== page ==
ACLU Obtains Court Ruling Against Smithfield Anti-Medical Marijuana Ordinance
Posted: September 27, 2017|Category: Active Case Category: Discrimination Category: Rights of the Disabled Category: Medical Marijuana
In an important victory for the rights of medical marijuana patients in the state, R.I. Superior Court Judge Richard Licht today issued a preliminary injunction against a Smithfield ordinance that the ACLU argued was an attempt to undermine the state’s medical marijuana law by imposing significant burdens on patients’ access to treatment in conflict with state law. The decision establishes an important precedent because a number of other municipalities have adopted, or are considering adopting, similar troubling restrictions on the rights of medical marijuana patients, although Smithfield’s appeared to be the most egregious.
In its decision granting the injunction, the Court said that the plaintiffs had demonstrated that enforcement of the ordinance would cause “irreparable harm” by leading to the “unwarranted disclosure of Plaintiffs’ status as medical marijuana cardholders” contrary to state law, that Town interference in the state’s detailed medical marijuana system “could impair the public interest,” and that the hardships to the plaintiffs in terms of their “increased difficulty or inability to either grow or obtain their medicine” weighed in favor of issuing an injunction.
The Town’s ordinance, enacted in April, imposes a number of onerous constraints on the possession and growth of medical marijuana, despite, and directly contrary to, stringent regulations already in place under Rhode Island’s medical marijuana law. Among other restrictions, the ordinance limits the growing of medical marijuana to two mature plants and two seedlings, and only at a patient’s primary residence, even though state law specifically allows for the cultivation of 12 mature plants and outlines where medical marijuana can be grown.
The Smithfield ordinance further undermines the rights of patients by completely barring caregivers from growing medical marijuana for them anywhere in the town. The ordinance also requires patients to disclose their identity to a number of municipal authorities, which, the suit argues, is almost certain to undermine their right to confidentiality under the law.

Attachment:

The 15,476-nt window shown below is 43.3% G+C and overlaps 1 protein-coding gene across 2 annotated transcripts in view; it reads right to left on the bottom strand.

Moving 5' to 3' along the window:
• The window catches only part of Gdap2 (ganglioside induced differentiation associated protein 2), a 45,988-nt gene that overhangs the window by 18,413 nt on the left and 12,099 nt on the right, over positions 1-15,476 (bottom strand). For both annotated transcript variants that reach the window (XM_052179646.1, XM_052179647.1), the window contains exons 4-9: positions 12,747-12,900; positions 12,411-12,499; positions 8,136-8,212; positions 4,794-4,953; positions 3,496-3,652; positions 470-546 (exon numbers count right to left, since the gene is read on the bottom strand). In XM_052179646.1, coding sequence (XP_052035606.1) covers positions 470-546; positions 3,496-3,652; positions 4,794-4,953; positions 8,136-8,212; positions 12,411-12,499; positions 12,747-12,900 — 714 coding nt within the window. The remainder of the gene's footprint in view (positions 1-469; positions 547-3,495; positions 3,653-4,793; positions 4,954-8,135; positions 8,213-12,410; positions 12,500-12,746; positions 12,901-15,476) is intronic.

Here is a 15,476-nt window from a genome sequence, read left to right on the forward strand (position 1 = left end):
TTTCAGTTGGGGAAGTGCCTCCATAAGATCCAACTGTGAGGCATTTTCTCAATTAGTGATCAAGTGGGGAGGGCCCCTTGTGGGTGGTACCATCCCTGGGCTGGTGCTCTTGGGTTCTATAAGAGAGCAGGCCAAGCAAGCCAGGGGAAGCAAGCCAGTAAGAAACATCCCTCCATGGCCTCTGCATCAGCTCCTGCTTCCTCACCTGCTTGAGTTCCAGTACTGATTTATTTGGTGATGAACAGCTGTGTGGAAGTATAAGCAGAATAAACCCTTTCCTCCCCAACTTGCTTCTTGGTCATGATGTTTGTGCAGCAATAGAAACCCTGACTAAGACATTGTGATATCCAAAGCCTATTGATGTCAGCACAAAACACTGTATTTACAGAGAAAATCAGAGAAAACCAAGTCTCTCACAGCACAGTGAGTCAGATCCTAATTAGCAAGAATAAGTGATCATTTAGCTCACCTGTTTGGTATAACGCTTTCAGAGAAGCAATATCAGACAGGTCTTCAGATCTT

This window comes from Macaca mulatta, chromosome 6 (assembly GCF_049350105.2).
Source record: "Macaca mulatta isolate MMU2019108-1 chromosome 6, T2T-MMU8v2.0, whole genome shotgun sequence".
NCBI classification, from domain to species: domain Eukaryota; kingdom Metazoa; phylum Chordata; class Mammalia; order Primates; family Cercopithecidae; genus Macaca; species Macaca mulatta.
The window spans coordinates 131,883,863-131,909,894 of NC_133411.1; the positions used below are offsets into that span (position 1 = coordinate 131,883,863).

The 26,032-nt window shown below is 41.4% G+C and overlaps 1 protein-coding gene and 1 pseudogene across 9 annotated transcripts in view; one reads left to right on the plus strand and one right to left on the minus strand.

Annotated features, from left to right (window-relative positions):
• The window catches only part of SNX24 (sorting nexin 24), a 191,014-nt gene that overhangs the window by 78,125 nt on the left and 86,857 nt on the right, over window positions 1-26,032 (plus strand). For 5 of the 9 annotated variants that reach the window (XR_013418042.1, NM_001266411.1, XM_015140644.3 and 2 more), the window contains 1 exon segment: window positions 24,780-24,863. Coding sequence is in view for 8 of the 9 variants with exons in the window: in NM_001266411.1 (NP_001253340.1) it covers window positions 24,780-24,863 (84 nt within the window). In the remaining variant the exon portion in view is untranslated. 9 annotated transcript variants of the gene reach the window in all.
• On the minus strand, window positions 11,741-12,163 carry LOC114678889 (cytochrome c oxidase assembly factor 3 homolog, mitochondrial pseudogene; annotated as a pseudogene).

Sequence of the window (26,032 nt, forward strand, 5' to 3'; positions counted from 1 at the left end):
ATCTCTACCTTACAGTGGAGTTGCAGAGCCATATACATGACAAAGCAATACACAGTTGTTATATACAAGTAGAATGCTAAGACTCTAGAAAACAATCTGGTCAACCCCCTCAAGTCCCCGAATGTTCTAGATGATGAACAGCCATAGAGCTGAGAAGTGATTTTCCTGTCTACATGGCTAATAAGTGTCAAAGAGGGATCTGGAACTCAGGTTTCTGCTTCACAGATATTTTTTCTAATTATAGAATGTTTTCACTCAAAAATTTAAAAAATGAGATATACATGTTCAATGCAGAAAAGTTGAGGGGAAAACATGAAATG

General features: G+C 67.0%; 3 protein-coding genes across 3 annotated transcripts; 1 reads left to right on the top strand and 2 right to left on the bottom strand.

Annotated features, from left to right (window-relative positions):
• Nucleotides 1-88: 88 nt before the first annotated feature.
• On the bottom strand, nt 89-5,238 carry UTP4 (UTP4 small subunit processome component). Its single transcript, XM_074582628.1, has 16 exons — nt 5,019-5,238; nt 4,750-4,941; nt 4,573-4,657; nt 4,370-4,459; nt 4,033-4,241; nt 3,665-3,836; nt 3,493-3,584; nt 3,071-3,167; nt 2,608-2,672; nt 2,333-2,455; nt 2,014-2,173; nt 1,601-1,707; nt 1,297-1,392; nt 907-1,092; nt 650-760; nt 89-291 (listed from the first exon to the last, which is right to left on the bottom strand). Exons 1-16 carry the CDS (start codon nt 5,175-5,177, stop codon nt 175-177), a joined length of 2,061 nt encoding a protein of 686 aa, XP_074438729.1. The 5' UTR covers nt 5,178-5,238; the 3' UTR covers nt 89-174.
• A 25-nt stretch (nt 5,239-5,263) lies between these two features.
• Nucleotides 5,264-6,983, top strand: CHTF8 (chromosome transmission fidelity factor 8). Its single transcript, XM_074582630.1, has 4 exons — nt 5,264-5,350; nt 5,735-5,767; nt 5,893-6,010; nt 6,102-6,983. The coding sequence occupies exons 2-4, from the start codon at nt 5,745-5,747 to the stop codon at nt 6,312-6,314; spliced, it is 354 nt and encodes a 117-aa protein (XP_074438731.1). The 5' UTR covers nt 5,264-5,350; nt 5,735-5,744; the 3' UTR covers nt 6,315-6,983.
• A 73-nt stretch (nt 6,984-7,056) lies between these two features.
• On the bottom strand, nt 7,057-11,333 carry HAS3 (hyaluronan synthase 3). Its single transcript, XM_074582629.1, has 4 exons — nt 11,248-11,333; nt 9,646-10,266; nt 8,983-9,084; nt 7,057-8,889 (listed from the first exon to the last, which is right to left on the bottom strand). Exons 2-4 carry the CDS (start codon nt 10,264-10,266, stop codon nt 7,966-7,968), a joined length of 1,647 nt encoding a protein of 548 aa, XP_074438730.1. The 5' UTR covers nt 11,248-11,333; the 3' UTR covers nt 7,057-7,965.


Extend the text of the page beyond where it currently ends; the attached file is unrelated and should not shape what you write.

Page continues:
The lawsuit, filed by ACLU of RI volunteer attorneys C. Alexander Chiulli, John Meara and Matthew Plain, is on behalf of two licensed medical marijuana patients – listed as Jane Does to protect their confidentiality – and the Rhode Island Patient Advocacy Coalition (RIPAC), a medical marijuana public education organization. Among other things, the suit argues that the ordinance infringes on patients’ rights as guaranteed by state law, unduly restricts access to treatment, harms patients’ privacy rights, and unjustly targets medical marijuana users – all in violation of Rhode Island state law. The suit sought an injunction barring Smithfield’s enforcement of the ordinance. The ACLU had previously urged the Town Council not to adopt the ordinance because of its adverse impact on local residents suffering from serious illnesses.
RIPAC director JoAnne Leppanen said today: “The Smithfield ordinance was based on misinformation and prejudice. It was enacted by a council more concerned with an anti-marijuana agenda than the health of its most fragile and vulnerable residents, the facts, or the law. It has inflicted stress, fear and suffering on law abiding patients struggling to cope with debilitating medical conditions. We are grateful that the town will now be required to abide by the state law.”
ACLU of RI volunteer attorney C. Alexander Chiulli added: “This decision confirms the legitimacy of Rhode Island’s medical marijuana program and, most importantly, the rights and protections it affords its participants. It sends a strong message that municipalities statewide must respect those rights.”
ACLU of RI executive director Steven Brown stated: “The ACLU is hopeful that this decision will encourage every other municipality considering adopting anti-medical marijuana ordinances to reconsider their plans.” Brown added that, in order to drive the message of the court’s decision home, the ACLU was considering filing suit against one of the other municipalities that presently has a similarly restrictive ordinance in conflict with the state’s medical marijuana law.
The court will hold further proceedings at some point in the future on the ACLU’s request to make the preliminary injunction permanent. In the meantime, the ACLU’s Brown said the organization would ask other municipalities to put any similar ordinances or planned ordinances on hold in light of today’s ruling.